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WhatsApp Moves Delhi High Court Challenging Traceability Clause Under New IT Rules As Violative Of Right To Privacy

Challenging new IT rules, Facebook owned platform WhatsApp has moved Delhi High Court challenging the “traceability” clause alleging that the aforesaid clause is violative of a person’s right to privacy as enshrined in the Supreme Court judgment of KS Puttuswamy v. Union of India, reported Indian Express. In view of this, the plea prays for declaring the said requirement as unconstitutional and also for stopping it to come into force. According to WhatsApp, Traceability would force private companies to collect and store who-said-what and who-shared-what for billions of messages sent each day. This will require platforms to collect more data than they need, solely for the purpose of turning it over to law enforcement agencies. As per a new post added by Whatsapp in its “Help Centre” column, it has been stated thus: “Traceability forces private companies to turn over the names of people who shared something even if they did not create it, shared it out of concern, or sent it to check its accuracy. Through such an approach, innocent people could get caught up in investigations, or even go to jail, for sharing content that later becomes problematic in the eyes of a government, even if they did not mean any harm by sharing it in the first place.” Furthermore, it adds: “The threat that anything someone writes can be traced back to them takes away people’s privacy and would have a chilling effect on what people say even in private settings, violating universally recognized principles of free expression and human rights.”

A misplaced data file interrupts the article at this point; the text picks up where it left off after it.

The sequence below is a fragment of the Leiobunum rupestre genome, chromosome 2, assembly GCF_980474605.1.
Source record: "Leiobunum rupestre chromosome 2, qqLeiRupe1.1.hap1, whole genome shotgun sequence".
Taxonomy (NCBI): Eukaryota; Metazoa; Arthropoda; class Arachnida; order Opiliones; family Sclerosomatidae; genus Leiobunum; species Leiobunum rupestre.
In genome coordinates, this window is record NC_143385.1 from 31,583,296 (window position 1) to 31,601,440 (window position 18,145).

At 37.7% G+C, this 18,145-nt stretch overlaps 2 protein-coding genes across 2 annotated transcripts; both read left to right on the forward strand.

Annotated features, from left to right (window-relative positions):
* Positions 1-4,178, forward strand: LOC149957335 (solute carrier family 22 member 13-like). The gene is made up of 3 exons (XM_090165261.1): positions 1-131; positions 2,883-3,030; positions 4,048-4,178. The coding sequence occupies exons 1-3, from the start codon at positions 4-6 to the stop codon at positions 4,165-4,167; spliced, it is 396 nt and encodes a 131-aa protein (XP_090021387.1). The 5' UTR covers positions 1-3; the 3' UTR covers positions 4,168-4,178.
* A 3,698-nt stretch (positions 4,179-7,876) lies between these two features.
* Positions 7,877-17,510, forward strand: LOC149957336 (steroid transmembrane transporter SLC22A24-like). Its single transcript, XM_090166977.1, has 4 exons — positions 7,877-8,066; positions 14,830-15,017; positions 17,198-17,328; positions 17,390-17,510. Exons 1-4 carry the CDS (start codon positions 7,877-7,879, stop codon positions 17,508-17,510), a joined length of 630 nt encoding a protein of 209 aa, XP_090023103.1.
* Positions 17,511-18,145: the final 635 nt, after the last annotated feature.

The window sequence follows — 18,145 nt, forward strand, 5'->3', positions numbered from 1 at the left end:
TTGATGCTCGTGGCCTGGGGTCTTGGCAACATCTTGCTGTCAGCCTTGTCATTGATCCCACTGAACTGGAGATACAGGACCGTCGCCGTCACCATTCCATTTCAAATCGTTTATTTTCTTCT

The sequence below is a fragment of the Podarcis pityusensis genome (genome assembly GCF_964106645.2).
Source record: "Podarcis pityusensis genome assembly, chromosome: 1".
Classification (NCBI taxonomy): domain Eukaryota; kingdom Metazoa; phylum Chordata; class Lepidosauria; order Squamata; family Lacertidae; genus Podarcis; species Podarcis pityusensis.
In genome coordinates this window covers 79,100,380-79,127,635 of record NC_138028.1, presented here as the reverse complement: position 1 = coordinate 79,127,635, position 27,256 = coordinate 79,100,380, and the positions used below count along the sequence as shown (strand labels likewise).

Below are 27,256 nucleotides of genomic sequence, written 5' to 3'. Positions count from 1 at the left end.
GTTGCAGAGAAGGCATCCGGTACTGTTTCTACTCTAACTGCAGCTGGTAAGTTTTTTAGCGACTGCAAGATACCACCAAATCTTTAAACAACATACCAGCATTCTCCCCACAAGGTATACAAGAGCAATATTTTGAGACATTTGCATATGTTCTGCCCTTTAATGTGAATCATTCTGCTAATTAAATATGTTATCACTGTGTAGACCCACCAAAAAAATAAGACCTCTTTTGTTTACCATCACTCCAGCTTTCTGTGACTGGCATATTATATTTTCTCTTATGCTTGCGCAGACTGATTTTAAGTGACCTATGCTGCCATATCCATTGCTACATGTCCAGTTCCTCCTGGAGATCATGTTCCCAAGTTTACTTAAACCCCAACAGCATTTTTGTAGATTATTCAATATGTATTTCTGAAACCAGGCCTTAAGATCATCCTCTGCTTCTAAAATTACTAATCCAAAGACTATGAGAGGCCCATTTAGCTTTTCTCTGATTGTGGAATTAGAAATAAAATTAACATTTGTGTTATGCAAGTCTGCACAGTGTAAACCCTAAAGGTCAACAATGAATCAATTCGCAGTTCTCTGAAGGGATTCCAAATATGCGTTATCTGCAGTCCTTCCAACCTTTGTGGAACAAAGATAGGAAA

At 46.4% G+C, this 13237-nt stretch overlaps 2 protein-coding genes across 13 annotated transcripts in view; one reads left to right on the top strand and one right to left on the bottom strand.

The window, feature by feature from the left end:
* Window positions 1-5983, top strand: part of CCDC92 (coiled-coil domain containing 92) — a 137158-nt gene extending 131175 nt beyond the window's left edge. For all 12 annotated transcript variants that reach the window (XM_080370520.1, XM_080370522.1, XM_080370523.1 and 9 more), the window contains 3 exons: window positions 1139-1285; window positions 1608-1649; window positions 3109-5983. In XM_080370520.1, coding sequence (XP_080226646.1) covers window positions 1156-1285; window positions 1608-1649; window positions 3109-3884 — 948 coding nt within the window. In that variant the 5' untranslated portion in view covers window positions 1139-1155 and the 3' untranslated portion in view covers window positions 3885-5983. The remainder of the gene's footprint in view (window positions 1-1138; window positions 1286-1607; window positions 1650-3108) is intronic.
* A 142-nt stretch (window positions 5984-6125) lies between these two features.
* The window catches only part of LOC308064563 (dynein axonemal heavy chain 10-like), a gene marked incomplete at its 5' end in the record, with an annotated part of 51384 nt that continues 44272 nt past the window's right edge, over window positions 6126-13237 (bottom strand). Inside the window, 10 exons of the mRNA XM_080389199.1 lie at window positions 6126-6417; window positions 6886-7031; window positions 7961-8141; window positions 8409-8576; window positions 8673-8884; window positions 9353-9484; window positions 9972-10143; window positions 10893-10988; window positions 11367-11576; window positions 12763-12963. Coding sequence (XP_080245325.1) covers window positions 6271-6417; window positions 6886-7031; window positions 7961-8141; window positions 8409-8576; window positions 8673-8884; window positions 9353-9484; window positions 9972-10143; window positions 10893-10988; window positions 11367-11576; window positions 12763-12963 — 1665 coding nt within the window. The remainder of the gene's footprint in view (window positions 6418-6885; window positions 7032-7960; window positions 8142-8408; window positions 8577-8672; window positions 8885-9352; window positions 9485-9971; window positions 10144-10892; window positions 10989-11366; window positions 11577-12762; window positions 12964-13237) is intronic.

Asia Law Offices advised a major transnational strategic collaboration between its client, UAE-Based Pharmax Pharmaceuticals, and Swiss pharma major Acino Pharmaceuticals.

ALO represented Pharmax in the structuring and closure of entire transaction documents of the significant collaboration.

The collaboration framework extends to licensing, manufacturing, and supply of Acino formulations within the gastroenterology and the cardiovascular space throughout the Middle East and Africa.